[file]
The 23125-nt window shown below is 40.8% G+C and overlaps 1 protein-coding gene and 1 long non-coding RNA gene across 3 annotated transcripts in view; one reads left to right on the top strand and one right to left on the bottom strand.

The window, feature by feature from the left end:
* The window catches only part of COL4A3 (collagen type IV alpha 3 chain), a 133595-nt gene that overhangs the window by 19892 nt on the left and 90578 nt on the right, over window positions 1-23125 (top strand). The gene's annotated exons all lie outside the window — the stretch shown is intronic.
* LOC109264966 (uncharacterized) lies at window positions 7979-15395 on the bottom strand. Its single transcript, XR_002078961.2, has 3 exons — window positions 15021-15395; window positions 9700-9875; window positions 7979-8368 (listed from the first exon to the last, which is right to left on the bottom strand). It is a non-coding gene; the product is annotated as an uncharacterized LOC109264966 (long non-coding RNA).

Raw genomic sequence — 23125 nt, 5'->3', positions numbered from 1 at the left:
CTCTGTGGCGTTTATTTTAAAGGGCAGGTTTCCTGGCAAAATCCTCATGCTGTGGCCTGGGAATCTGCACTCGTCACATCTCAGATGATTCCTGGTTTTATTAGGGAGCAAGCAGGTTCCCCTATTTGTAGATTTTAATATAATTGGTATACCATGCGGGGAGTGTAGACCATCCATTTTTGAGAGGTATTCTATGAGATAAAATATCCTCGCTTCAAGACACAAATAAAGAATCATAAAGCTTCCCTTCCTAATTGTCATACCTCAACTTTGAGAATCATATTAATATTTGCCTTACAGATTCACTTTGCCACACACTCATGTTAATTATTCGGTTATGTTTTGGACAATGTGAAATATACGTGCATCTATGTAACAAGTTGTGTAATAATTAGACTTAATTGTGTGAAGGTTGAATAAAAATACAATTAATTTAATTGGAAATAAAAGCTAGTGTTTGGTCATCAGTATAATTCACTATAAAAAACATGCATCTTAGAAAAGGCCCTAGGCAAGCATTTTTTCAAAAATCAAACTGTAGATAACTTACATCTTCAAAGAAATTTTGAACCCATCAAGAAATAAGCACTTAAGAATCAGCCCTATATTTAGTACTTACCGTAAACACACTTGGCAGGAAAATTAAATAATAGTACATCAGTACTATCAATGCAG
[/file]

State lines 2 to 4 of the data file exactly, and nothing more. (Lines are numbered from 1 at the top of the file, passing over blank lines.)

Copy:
The window, feature by feature from the left end:
* The window catches only part of COL4A3 (collagen type IV alpha 3 chain), a 133595-nt gene that overhangs the window by 19892 nt on the left and 90578 nt on the right, over window positions 1-23125 (top strand). The gene's annotated exons all lie outside the window — the stretch shown is intronic.
* LOC109264966 (uncharacterized) lies at window positions 7979-15395 on the bottom strand. Its single transcript, XR_002078961.2, has 3 exons — window positions 15021-15395; window positions 9700-9875; window positions 7979-8368 (listed from the first exon to the last, which is right to left on the bottom strand). It is a non-coding gene; the product is annotated as an uncharacterized LOC109264966 (long non-coding RNA).